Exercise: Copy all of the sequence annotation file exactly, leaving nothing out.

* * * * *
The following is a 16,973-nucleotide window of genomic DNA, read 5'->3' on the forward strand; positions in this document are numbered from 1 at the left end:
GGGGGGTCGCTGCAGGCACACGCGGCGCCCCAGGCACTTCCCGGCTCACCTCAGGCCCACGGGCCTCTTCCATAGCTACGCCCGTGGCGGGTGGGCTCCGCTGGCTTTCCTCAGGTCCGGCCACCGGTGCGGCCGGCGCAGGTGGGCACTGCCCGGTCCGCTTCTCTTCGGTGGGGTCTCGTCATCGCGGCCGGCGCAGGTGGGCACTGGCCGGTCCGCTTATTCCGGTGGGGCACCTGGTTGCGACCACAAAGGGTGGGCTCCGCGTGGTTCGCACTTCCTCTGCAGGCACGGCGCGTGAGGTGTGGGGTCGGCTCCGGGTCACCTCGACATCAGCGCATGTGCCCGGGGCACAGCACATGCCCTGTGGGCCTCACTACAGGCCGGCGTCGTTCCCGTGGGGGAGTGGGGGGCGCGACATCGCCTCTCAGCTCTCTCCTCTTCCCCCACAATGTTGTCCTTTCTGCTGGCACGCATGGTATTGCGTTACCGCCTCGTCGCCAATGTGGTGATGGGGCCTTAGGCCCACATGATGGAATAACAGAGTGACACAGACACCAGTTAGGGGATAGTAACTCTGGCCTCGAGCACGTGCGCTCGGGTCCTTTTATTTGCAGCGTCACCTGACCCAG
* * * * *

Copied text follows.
The following is a 16,973-nucleotide window of genomic DNA, read 5'->3' on the forward strand; positions in this document are numbered from 1 at the left end:
GGGGGGTCGCTGCAGGCACACGCGGCGCCCCAGGCACTTCCCGGCTCACCTCAGGCCCACGGGCCTCTTCCATAGCTACGCCCGTGGCGGGTGGGCTCCGCTGGCTTTCCTCAGGTCCGGCCACCGGTGCGGCCGGCGCAGGTGGGCACTGCCCGGTCCGCTTCTCTTCGGTGGGGTCTCGTCATCGCGGCCGGCGCAGGTGGGCACTGGCCGGTCCGCTTATTCCGGTGGGGCACCTGGTTGCGACCACAAAGGGTGGGCTCCGCGTGGTTCGCACTTCCTCTGCAGGCACGGCGCGTGAGGTGTGGGGTCGGCTCCGGGTCACCTCGACATCAGCGCATGTGCCCGGGGCACAGCACATGCCCTGTGGGCCTCACTACAGGCCGGCGTCGTTCCCGTGGGGGAGTGGGGGGCGCGACATCGCCTCTCAGCTCTCTCCTCTTCCCCCACAATGTTGTCCTTTCTGCTGGCACGCATGGTATTGCGTTACCGCCTCGTCGCCAATGTGGTGATGGGGCCTTAGGCCCACATGATGGAATAACAGAGTGACACAGACACCAGTTAGGGGATAGTAACTCTGGCCTCGAGCACGTGCGCTCGGGTCCTTTTATTTGCAGCGTCACCTGACCCAG